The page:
ABOUT TAYLOR’S Our History

Since 1692 making the history about Port Wine

Port is one of the great classic European wines and its history is a long and fascinating one, Taylor’s is one of oldest and most famous producer.

1962: THE BEGINNING

Since its foundation in 1692 by Job Bearsley, the company has remained independent. Now well into its fourth century, it has thrived and prospered, establishing itself as one of the world’s most respected historic wine houses. This has been achieved through the perseverance, pioneering spirit and continuity of purpose of successive generations of family involvement.

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Old Taylor’s Port bottle

BEARSLEY YEARS

Douro River
Douro River

The story begins in 1692 with the arrival in Portugal of an English merchant called Job Bearsley. Little is known about the founder of the firm except that he was the owner of The Ram Inn in London’s Smithfield and his family owned land in Warwickshire and Staffordshire. He did not initially trade in Port wine but in ‘red Portugal’, the lean and austere wine of the Minho region in the north west of the country, with its verdant landscape and humid coastal climate. The centres of this trade were the harbour city of Viana do Castelo and the town of Monção on the banks of the Minho River.

Job’s eldest son Peter also settled in Portugal, becoming British consul in Viana. Peter went a step further than his father, looking further inland to the wild and rocky hills of the upper Douro Valley, sensing that the bigger more muscular wines that were made there were more to the taste of the English market. Such a venture required determination and fortitude. Between the coast and the Douro Valley rises the Serra do Marão, a vast granite mountain range, barren and inhospitable. It was a daunting journey at the best of times, on mule back and led by local guides along barely marked tracks. According to some sources, Peter Bearsley was the first member of the English wine trade to make the journey himself, other merchants being content to buy the wines of the Douro through intermediaries.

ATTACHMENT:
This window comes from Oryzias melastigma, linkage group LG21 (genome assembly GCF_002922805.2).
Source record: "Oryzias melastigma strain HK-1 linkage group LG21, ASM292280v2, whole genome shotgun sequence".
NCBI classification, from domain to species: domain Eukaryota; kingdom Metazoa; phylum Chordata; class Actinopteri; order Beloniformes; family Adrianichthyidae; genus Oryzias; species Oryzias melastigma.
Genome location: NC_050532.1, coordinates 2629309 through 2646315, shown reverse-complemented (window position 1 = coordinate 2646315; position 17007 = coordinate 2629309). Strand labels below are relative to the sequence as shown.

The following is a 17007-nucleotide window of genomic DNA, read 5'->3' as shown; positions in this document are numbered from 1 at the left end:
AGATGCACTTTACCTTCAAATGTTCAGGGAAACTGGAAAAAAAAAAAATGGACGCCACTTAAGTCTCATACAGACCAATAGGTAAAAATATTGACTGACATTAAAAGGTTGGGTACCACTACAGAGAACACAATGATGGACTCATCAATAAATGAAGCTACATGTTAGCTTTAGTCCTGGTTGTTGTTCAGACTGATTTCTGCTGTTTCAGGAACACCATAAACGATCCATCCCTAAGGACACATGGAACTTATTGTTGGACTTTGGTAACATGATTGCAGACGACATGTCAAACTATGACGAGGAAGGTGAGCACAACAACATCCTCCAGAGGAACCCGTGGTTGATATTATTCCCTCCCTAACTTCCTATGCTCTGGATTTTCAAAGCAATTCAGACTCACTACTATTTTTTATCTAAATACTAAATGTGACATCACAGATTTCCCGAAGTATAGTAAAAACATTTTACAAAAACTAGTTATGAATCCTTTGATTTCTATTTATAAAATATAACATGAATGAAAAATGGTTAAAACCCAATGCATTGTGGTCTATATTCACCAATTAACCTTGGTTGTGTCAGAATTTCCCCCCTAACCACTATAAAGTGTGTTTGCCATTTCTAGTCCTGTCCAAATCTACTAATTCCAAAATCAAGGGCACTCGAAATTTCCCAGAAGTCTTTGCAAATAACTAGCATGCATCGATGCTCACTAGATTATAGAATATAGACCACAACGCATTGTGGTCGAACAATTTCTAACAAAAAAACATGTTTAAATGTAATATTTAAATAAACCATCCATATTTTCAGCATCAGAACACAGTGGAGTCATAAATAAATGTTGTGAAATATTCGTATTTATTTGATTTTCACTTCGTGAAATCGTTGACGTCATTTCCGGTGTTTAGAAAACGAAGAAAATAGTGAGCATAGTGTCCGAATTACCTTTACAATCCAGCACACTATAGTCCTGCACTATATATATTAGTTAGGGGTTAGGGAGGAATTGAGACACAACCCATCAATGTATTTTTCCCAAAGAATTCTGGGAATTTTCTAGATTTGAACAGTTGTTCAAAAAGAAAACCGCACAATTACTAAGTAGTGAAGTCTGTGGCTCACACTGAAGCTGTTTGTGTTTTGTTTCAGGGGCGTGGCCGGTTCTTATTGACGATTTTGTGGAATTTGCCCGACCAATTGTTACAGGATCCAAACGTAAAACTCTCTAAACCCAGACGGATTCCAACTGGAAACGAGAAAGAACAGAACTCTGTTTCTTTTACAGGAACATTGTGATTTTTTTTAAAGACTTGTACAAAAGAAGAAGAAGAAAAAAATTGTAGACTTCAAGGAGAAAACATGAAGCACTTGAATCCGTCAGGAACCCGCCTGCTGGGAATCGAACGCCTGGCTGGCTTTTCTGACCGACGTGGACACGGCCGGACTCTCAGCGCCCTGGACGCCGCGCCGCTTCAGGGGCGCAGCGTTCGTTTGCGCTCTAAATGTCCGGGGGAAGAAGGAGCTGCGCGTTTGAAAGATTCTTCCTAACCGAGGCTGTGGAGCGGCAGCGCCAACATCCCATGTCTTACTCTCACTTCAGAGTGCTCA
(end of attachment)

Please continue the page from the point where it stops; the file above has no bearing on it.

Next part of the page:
Others soon followed in Peter Bearsley’s footsteps and by the time that his sons Bartholomew, Charles and Francis joined their father in Portugal, British merchants had become a familiar sight to the farmers of the Douro Valley. Competition between the British shippers for the best wines had become intense. In 1744 Bartholomew Bearsley became the first British wine shipper to buy a property in the Douro. It was a bold move and gave him great advantage, allowing him to build relationships with the farmers and secure the first pick of their wines. The property, at Lugar das Lages near the old town of Régua, is still owned by the company and its purchase is commemorated in Taylor’s First Estate Reserve Port. During the Peninsular Wars the house on the property, known as the Casa dos Alambiques (‘House of the Stills’) was used briefly as a field hospital for the troops of General Wellesley, later Duke of Wellington.

Marquis of Pombal
Marquis of Pombal

Francis Bearsely outlived all his brothers and remained a partner in the Oporto house for 61 years from 1744 until his death in 1805 and in the London branch of the firm for 26 years from 1772 to 1798. During this long tenure he not only consolidated the gains of the first three generations but also steered the company through times of turbulence and change. These included the crisis years of the 1750s culminating in the creation by the Marquis of Pombal in 1756 of a monopoly company to regulate the Port trade.

1692

Douro River
Douro River

The story begins in 1692 with the arrival in Portugal of an English merchant called Job Bearsley.

Little is known about the founder of the firm except that he was the owner of The Ram Inn in London’s Smithfield and his family owned land in Warwickshire and Staffordshire. He did not initially trade in Port wine but in ‘red Portugal’, the lean and austere wine of the Minho region in the north west of the country, with its verdant landscape and humid coastal climate. The centres of this trade were the harbour city of Viana do Castelo and the town of Monção on the banks of the Minho River.